HGTV's Tarek El Moussa Talks Cancer Diagnosis, Men's Health Awareness

M.A., Health Writer
Bruce Hulse

Life is full of surprises, the good ones and the other ones. For Tarek El Moussa, 36, an unexpected email from a Texas fan of his hit HGTV series, "Flip or Flop," resulted in a diagnosis of thyroid cancer in 2013. The show supporter happened to be a registered nurse who couldn't help but notice what she thought was a prominent lump in El Moussa's throat as she watched him on screen, a truth later confirmed by a biopsy. He was experiencing odd symptoms, such as having to clear his throat a lot and having trouble swallowing.

That wasn't the only jarring news El Moussa would receive, for soon after his successful surgery to remove a malignant thyroid tumor, he decided to pore over older medical records to be sure no details had been missed. When he saw a note about an "irregular testicular exam," he headed back to his doctor for an ultrasound that confirmed he had testicular cancer. Soon, he was scheduled for another surgery.

Now cancer-free and in remission, El Moussa is eager to share his story so other men might learn from his experience — and possibly save their own lives. He's a "SpokesMo" for the Movember Foundation, and in that role, he hopes guys who get together can move conversations beyond "How 'bout those Astros?" to "Have you had a prostate and testicular exam recently?"

Learn more about Movember in this HealthCentral story with the founder of the movement, and find out how this creative and effective campaign is looking to improve men's health worldwide.

HealthCentral (HC): Why is being a SpokesMo important to you?

El Moussa: It's natural to want to be private about something like all of this, but more exposure means possibly saving more lives. That's why I became an ambassador. Even my stepfather was diagnosed with testicular cancer and he just finished his chemotherapy — that really hits home.

I let my friends know I dealt with testicular cancer, and I urge them to get their physicals and take care of themselves. It takes 10 seconds to check yourself, so ask your doctor how to do that. I want men to get checked out when they should, because the sooner you find cancer, the better.

TarekAndKids, credit Bruce Hulse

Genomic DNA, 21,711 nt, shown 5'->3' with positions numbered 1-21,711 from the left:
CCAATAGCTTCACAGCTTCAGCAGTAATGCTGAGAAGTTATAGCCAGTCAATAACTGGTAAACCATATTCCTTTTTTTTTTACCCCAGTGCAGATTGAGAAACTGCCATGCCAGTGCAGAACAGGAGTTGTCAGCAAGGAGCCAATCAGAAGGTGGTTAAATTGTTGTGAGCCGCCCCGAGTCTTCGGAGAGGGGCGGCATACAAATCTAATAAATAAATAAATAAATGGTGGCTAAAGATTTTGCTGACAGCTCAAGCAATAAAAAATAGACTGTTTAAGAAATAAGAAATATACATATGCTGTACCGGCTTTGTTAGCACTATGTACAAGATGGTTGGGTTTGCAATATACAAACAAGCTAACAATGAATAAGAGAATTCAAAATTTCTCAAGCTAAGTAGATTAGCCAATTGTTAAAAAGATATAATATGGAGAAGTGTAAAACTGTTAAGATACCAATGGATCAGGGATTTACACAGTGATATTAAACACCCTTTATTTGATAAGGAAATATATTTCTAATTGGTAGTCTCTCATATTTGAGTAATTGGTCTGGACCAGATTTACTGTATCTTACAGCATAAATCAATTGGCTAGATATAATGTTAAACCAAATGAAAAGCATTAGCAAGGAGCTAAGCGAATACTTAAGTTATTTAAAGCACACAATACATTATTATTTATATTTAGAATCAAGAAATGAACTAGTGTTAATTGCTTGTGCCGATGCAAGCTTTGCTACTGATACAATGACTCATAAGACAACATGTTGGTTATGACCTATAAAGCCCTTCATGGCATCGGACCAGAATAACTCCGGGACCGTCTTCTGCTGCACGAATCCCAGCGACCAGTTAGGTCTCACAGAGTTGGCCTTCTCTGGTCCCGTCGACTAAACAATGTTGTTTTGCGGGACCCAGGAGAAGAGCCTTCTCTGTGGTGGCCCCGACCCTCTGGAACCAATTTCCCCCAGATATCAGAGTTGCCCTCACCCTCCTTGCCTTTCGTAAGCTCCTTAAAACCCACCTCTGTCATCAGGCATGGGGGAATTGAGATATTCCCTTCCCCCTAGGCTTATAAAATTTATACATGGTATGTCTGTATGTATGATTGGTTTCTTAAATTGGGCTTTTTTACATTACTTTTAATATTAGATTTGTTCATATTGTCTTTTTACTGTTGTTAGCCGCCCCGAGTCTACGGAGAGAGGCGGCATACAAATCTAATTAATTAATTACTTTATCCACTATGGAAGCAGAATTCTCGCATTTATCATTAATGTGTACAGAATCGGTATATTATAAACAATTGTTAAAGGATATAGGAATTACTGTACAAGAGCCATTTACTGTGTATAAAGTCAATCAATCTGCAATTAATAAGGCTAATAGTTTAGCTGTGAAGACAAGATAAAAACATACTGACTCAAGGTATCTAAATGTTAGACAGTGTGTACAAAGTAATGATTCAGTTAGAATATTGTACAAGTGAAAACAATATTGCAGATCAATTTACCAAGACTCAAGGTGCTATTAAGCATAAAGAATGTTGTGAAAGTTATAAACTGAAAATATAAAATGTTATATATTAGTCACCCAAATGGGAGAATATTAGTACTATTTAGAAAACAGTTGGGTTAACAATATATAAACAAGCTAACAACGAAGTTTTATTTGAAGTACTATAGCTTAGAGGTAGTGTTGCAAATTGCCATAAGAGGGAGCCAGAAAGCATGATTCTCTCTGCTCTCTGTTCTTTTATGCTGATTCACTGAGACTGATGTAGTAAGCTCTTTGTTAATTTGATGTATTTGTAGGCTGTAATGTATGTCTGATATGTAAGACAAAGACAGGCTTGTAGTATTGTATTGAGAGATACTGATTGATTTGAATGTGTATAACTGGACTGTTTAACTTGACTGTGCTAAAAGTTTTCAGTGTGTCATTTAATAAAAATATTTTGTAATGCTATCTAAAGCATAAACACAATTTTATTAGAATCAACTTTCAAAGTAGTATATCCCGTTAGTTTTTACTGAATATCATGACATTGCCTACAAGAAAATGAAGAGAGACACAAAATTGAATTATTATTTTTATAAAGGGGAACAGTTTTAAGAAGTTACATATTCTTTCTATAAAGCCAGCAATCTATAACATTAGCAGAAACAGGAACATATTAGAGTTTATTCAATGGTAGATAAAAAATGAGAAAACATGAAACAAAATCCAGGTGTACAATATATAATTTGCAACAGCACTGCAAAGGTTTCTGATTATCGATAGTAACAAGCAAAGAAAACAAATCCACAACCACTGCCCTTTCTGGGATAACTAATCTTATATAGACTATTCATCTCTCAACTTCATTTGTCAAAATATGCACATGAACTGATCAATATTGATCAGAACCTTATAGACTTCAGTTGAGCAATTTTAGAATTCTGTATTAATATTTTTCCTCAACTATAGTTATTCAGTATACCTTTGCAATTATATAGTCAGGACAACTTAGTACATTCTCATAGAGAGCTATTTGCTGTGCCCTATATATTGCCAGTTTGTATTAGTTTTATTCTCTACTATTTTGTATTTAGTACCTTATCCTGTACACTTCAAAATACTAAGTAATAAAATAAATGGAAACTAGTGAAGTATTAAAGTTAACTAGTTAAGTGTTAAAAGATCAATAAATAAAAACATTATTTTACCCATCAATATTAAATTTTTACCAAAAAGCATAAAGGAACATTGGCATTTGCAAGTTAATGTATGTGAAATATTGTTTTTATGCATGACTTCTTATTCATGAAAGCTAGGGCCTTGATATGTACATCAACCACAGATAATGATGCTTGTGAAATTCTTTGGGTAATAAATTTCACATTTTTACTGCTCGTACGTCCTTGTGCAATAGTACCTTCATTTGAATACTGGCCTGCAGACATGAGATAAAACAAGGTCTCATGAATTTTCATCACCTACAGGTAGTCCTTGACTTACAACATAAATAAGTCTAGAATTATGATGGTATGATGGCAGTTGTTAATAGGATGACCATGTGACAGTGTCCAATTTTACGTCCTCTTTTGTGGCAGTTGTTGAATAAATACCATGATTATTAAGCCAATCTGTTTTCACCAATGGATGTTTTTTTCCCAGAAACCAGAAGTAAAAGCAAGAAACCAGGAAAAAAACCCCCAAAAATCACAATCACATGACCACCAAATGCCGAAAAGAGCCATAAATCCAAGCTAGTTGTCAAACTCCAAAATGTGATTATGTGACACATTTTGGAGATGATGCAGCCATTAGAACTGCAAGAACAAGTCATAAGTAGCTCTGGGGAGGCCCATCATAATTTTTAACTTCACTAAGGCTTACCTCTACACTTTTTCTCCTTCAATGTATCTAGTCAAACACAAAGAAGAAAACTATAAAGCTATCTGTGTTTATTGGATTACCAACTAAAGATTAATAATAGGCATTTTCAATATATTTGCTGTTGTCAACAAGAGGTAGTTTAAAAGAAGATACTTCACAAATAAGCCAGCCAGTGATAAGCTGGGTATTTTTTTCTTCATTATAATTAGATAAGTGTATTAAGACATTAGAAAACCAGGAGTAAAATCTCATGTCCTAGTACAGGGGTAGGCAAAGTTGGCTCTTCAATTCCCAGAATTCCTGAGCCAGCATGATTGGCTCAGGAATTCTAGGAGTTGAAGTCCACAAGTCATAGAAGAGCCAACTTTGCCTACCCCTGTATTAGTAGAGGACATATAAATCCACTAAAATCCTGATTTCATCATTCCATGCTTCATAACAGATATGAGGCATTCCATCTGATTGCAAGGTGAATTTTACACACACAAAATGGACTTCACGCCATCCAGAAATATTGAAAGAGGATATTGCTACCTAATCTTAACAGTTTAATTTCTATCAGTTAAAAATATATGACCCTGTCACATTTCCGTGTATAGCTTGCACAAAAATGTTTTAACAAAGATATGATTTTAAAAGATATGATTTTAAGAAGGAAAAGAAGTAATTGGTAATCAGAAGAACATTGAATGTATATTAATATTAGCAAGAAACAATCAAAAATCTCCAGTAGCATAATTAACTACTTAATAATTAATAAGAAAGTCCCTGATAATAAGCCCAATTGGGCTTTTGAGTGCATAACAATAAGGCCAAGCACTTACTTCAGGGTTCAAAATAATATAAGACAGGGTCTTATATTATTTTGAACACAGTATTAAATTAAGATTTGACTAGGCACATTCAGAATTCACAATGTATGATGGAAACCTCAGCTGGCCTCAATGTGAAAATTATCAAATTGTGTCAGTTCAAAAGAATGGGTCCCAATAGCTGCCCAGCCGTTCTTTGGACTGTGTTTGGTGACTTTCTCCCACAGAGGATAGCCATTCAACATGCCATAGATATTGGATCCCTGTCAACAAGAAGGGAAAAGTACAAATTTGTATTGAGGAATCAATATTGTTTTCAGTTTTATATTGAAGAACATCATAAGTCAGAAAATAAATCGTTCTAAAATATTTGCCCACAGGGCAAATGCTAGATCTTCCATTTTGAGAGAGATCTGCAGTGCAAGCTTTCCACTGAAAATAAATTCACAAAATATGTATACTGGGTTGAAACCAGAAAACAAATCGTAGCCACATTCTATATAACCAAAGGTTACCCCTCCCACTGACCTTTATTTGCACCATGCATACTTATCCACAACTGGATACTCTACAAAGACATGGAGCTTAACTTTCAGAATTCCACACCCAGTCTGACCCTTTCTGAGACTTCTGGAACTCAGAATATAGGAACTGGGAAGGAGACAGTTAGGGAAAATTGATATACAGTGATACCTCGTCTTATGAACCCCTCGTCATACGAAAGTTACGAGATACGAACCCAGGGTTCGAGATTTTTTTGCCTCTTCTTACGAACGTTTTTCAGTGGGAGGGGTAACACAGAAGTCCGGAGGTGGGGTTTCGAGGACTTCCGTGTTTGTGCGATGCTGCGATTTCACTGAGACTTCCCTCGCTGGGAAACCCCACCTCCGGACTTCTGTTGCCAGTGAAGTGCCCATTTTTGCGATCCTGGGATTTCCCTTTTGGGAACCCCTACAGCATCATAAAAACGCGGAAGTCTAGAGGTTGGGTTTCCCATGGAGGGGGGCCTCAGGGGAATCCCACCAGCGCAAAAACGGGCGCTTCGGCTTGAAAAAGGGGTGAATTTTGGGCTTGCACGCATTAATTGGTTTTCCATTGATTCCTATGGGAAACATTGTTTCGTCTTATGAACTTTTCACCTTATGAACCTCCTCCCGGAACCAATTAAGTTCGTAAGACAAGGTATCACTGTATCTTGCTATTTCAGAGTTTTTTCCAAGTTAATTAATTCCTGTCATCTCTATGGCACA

Bruce Hulse

HC: What is the month of November, make that Movember, all about for you?

El Moussa: This is really a great time for men to improve their health, to get moving, be active, and eat better. In fact, Movember includes an opportunity to Move, to set a goal to walk, run, bike, or even row. It's also a way to fundraise to support the current men's health crisis, accomplished by yourself or with a team.

HC: You must be very physically aware of yourself now. What else are you doing to take care of you in the physical activity realm?

El Moussa: First, it's really important to find something you like if you are going to do it for the long term. For me, it's hot yoga. The type I do has a lot of movement, lunging and twisting, which is some good cardio for me.

HC: How's your diet? Did you change your eating after your experience with cancer?

El Moussa: I eat three meals and two snacks a day. I make sure I have at least three servings of vegetables, and I include complex carbohydrates and plenty of protein. (Complex carbs do include vegetables, as well as peas, beans, and whole grains.)

HC: You've said that as a result of your diagnoses and treatments, you had to deal with exhaustion, roller-coaster emotions, and bad physical side effects. That sounds really difficult for anyone. How do you sustain your mental and emotional balance now?

El Moussa: Every day, we're all presented difficult things to deal with. My situation was challenging. Being happy is real, and so is being depressed, so be aware of feelings. The key, I think, is to surround yourself with positive people. If you need support, ask for it and get it. Keep your head up and keep moving forward.

See more helpful articles:

About Thyroid Cancer — Risks, Statistics, Different Types

Why Young Men Avoid Sexual Health Care

What’s Behind the Depression Treatment Gap?